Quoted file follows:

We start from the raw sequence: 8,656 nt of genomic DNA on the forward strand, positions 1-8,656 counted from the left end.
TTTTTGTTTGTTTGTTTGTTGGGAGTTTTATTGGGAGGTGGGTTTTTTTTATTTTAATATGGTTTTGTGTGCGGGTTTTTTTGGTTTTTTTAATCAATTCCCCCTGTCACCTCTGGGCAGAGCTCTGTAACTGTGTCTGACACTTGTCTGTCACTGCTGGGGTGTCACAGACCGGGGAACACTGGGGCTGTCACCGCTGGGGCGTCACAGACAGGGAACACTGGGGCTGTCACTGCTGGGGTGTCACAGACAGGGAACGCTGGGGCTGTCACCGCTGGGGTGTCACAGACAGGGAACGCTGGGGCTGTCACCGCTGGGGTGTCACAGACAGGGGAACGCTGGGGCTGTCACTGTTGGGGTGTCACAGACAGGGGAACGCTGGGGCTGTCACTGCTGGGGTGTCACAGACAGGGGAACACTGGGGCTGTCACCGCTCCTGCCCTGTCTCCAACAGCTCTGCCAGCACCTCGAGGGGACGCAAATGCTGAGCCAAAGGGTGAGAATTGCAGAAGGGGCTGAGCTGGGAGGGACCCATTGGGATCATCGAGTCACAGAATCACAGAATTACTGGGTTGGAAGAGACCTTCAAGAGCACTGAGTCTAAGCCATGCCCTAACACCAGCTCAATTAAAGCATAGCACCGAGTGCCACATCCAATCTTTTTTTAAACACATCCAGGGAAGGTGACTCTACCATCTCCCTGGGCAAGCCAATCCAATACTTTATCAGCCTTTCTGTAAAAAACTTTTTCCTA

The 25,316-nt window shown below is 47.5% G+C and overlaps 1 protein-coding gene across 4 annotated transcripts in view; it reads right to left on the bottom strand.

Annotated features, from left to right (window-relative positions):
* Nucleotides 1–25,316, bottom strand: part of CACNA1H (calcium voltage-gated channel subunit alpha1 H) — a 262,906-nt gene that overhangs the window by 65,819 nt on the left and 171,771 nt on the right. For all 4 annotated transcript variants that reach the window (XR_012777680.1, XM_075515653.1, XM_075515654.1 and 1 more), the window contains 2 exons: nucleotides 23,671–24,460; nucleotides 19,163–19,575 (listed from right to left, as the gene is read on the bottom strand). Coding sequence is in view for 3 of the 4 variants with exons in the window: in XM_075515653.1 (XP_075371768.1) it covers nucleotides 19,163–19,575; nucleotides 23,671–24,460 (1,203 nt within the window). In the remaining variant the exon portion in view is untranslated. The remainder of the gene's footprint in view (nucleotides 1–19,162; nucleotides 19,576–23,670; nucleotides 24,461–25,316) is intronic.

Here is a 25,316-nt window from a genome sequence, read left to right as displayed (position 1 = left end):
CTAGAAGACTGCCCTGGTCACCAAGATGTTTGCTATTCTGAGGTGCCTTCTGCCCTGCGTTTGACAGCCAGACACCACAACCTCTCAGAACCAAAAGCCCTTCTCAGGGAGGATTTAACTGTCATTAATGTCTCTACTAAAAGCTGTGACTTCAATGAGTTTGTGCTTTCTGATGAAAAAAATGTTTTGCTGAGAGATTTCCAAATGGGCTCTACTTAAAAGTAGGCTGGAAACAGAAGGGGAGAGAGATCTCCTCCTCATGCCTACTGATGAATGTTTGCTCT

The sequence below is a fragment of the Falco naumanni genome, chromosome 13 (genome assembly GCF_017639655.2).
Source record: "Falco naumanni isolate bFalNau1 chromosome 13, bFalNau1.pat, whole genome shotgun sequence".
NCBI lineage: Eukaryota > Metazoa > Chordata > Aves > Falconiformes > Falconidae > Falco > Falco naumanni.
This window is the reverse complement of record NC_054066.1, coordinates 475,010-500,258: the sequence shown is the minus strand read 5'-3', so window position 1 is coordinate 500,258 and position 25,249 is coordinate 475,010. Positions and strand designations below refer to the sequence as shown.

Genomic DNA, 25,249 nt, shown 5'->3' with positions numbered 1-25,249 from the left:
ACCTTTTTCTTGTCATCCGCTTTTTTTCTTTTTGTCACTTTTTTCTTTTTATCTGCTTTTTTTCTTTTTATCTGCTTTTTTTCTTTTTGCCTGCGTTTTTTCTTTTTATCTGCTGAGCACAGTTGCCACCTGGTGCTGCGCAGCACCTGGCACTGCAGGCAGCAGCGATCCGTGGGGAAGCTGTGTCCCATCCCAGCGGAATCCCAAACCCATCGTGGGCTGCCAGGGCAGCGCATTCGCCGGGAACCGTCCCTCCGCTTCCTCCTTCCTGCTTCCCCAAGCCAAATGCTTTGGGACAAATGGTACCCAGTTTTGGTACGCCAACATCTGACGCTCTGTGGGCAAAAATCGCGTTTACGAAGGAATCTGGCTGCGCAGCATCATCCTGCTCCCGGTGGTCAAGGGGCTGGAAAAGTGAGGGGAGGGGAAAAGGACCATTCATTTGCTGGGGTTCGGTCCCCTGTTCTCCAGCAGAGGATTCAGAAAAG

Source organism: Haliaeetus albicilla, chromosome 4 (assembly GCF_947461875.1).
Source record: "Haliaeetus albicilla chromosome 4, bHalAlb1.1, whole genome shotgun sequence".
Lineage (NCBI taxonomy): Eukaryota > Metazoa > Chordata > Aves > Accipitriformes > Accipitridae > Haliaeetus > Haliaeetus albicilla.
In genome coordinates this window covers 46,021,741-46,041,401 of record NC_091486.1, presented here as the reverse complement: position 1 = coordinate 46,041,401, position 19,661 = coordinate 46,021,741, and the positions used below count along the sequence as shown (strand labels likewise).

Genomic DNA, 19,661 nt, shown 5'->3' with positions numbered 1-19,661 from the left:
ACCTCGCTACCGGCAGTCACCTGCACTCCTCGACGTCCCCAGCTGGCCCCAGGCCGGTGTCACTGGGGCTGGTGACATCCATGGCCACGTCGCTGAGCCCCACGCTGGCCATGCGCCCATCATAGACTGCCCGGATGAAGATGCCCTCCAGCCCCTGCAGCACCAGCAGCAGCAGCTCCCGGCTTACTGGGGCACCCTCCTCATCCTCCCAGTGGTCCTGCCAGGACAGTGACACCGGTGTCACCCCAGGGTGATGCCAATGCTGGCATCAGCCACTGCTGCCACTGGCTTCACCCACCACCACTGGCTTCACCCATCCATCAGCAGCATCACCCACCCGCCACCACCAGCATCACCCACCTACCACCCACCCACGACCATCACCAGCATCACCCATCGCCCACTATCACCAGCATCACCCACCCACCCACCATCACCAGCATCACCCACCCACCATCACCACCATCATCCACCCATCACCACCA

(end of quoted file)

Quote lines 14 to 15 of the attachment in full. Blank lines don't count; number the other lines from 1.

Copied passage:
Source organism: Haliaeetus albicilla, chromosome 4 (assembly GCF_947461875.1).
Source record: "Haliaeetus albicilla chromosome 4, bHalAlb1.1, whole genome shotgun sequence".